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Against long odds, write-in candidates seek governor’s office

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TEMPE – A write-in candidate has never been elected governor of Arizona, and the odds are long that one ever will be. But don’t tell J. Johnson that.

Posters bearing his smiling face are popping up at street corners in the Valley, and while greeting people at a coffee shop here recently Johnson said he’s serious about challenging Republican Doug Ducey and Democrat Fred DuVal even though he lacks their campaign teams and money.

“I’m 100 percent sure I’ll win,” he said.

One of five people listed by the Arizona Secretary of State’s Office as write-in candidates for governor, Joseph James Johnson, known to his friends and supporters simply as “J,” has spent nearly $3,000 that he loaned his campaign, according to his most recent campaign filing. He’s also the only write-in candidate with a campaign website.

“I answer right to the people,” Johnson said. “I don’t have to check with any kind of political party person in D.C. I’m going to govern by the will of the people.”

Johnson said his political beliefs don’t belong to any party. While he leans conservative on many issues, focusing his campaign around “Faith, Family, Friends, Farming and Firearms,” he said that he sets himself apart from traditional conservatives through his interactions with people.

“I’m very liberal when it comes to caring for people, helping people,” he said. “But it’s the way that you deliver that help. You don’t just give somebody food, you teach them how to fish.”

The 48-year-old Johnson, younger brother of current Phoenix Suns announcer Eddie Johnson, was born in Chicago and came to Arizona State University to pursue a basketball career, though he said an injury cut that short. Since then, the Casa Grande resident said he has been a television actor, a stand-up comic and a marketing specialist for Kraft Foods.

Though he doesn’t have is any political experience, he called that an advantage.

“What you need in the governor’s seat is a regular person,” Johnson said. “You don’t need another politician in that seat.”

A place on the general election ballot would require him to gather more than 30,000 signatures from registered voters – 3 percent of the total number of registered independents in Arizona. The only requirement to become a write-in candidate was filing with the Secretary of State’s Office to ensure that he meets the age and residency requirements.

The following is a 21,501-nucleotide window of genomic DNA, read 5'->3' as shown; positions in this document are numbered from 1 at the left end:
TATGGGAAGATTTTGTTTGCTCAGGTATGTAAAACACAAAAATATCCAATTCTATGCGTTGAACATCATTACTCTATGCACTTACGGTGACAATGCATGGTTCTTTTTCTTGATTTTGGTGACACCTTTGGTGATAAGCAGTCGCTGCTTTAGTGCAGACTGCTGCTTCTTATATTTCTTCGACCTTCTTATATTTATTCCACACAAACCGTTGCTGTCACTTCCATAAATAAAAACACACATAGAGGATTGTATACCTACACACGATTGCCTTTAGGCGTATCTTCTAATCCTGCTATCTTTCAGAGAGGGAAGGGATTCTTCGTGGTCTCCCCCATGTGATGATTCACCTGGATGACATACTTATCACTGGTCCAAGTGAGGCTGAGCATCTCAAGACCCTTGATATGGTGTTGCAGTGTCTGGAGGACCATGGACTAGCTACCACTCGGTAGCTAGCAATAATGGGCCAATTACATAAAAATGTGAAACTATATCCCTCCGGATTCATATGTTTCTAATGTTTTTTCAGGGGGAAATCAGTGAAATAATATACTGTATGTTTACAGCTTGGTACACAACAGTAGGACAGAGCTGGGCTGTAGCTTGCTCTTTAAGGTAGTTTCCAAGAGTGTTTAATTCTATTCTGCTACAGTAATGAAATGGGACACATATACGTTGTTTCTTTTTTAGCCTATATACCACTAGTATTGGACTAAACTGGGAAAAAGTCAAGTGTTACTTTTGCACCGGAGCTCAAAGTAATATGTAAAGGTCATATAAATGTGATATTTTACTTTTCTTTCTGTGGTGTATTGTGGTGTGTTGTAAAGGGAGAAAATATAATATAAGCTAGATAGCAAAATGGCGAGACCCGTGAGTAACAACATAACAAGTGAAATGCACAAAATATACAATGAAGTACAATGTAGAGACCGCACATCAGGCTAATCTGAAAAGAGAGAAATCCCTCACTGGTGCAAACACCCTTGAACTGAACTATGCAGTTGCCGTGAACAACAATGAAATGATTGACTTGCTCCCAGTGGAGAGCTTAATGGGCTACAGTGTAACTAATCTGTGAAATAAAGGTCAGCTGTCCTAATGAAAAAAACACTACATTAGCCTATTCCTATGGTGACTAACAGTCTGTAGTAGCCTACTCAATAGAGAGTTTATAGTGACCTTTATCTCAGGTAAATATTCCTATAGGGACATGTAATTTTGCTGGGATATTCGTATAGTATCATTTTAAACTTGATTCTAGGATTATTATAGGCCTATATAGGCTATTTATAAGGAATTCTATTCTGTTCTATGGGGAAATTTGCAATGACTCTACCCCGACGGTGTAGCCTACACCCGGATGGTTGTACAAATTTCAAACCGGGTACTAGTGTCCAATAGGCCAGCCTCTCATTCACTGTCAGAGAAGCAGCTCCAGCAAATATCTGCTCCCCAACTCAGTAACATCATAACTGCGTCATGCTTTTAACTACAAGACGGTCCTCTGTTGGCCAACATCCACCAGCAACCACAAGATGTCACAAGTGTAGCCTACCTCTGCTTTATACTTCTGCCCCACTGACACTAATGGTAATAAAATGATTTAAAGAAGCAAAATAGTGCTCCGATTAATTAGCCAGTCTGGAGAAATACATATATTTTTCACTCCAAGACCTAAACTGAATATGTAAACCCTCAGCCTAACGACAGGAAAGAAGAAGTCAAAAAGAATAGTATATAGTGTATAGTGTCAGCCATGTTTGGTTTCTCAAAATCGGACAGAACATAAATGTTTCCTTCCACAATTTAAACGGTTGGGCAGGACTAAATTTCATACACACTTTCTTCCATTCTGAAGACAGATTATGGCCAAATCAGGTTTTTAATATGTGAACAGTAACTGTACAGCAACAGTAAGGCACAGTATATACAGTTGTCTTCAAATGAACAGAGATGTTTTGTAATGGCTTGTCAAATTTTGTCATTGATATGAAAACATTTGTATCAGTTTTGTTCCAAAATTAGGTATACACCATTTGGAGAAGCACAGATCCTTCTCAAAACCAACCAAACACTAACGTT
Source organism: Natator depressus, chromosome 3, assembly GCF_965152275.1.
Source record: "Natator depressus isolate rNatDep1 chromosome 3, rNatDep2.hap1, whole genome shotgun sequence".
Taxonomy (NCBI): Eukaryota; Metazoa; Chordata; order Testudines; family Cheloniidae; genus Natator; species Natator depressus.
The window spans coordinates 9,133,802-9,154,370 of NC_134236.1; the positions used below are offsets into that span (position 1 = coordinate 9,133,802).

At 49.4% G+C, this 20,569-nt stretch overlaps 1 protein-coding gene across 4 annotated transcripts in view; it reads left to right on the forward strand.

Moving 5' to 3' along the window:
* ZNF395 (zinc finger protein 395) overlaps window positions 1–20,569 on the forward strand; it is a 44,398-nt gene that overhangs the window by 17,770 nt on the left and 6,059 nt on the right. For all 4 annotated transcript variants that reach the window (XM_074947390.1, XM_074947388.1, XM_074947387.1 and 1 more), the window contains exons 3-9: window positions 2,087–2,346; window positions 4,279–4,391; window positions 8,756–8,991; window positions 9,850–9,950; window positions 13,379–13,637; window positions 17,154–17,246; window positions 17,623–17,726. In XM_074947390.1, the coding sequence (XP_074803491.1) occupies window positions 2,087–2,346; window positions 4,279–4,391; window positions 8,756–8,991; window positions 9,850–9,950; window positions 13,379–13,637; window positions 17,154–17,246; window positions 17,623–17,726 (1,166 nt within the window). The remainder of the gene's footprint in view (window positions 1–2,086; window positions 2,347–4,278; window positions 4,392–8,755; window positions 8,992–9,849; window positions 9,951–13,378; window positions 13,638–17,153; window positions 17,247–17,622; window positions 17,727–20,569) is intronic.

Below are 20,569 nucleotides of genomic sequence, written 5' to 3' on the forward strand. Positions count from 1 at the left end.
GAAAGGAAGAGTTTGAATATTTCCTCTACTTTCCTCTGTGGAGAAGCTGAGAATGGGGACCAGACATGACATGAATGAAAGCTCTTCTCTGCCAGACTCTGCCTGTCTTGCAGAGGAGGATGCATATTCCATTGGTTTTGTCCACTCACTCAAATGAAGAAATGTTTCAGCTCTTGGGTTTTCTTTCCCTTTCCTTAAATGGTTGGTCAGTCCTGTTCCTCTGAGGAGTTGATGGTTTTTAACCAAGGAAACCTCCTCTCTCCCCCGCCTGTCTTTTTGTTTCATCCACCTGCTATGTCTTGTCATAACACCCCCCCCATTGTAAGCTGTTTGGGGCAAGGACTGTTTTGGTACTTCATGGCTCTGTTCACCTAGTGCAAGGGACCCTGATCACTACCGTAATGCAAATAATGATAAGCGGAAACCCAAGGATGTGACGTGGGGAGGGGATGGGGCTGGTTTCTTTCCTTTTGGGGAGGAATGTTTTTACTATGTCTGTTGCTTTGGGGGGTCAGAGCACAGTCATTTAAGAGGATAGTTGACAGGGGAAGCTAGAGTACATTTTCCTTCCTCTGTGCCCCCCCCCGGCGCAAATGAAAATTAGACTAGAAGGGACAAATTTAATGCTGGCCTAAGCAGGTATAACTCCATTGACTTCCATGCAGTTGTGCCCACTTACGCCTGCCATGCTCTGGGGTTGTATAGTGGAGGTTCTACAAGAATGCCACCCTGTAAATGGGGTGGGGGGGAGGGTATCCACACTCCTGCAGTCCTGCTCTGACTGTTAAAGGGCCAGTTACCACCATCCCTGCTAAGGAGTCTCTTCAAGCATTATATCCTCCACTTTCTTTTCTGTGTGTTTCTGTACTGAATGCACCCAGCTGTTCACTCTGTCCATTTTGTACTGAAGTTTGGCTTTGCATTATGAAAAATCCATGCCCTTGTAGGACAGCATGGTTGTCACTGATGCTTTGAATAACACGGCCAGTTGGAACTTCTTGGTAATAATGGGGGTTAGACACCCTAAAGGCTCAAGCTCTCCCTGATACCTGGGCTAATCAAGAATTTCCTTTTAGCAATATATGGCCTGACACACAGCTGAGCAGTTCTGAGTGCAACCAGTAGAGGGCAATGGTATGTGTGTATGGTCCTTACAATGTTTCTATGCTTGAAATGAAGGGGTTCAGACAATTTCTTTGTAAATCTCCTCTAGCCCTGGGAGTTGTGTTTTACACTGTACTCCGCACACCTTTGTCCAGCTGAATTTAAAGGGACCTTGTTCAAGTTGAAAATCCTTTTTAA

Matt Roberts, director of communications for the Secretary of State’s Office, confirmed that Johnson met the requirements.

Stephen Nuño, associate professor of politics and international affairs at Northern Arizona University, said that if a write-in candidate were to make a splash this year it would likely be because voters are fed up with politics as usual. But he noted that Johnson and other write-in candidates are up against a lot, starting with a lack of name recognition and money.

“It is unusual to see someone with serious aspirations run as a write-in candidate,” Nuño said. “There are very few, if any, advantages to running as a write-in.”

Geoff Vetter, DuVal’s press secretary, said the campaign doesn’t view Johnson’s candidacy as a threat.

“I don’t think a write-in candidate will have much impact on the race for governor,” Vetter said.

Torunn Sinclair, deputy communications director for Ducey’s campaign, asked a reporter to email questions about Johnson but didn’t respond.

Johnson said that while he has followed the political discussion in Arizona, he decided to run after his wife told him, “Stop griping about it and do something about it.”

Doing that within the two-party system, he said, would be entering the “kill box.”

“When you decide to run for an office, you get into this situation where you’re made to choose between being a Republican, a Democrat, or just be shoved aside and marginalized,” Johnson said. “If you jump into the system the way that they want you to do it, you’ll be killed in there.”

He said this route has freed him to go straight to the people with road signs and a grass-roots campaign.

“My street polls bring back a 95 percent approval rate with the common person walking up and down the street,” he said.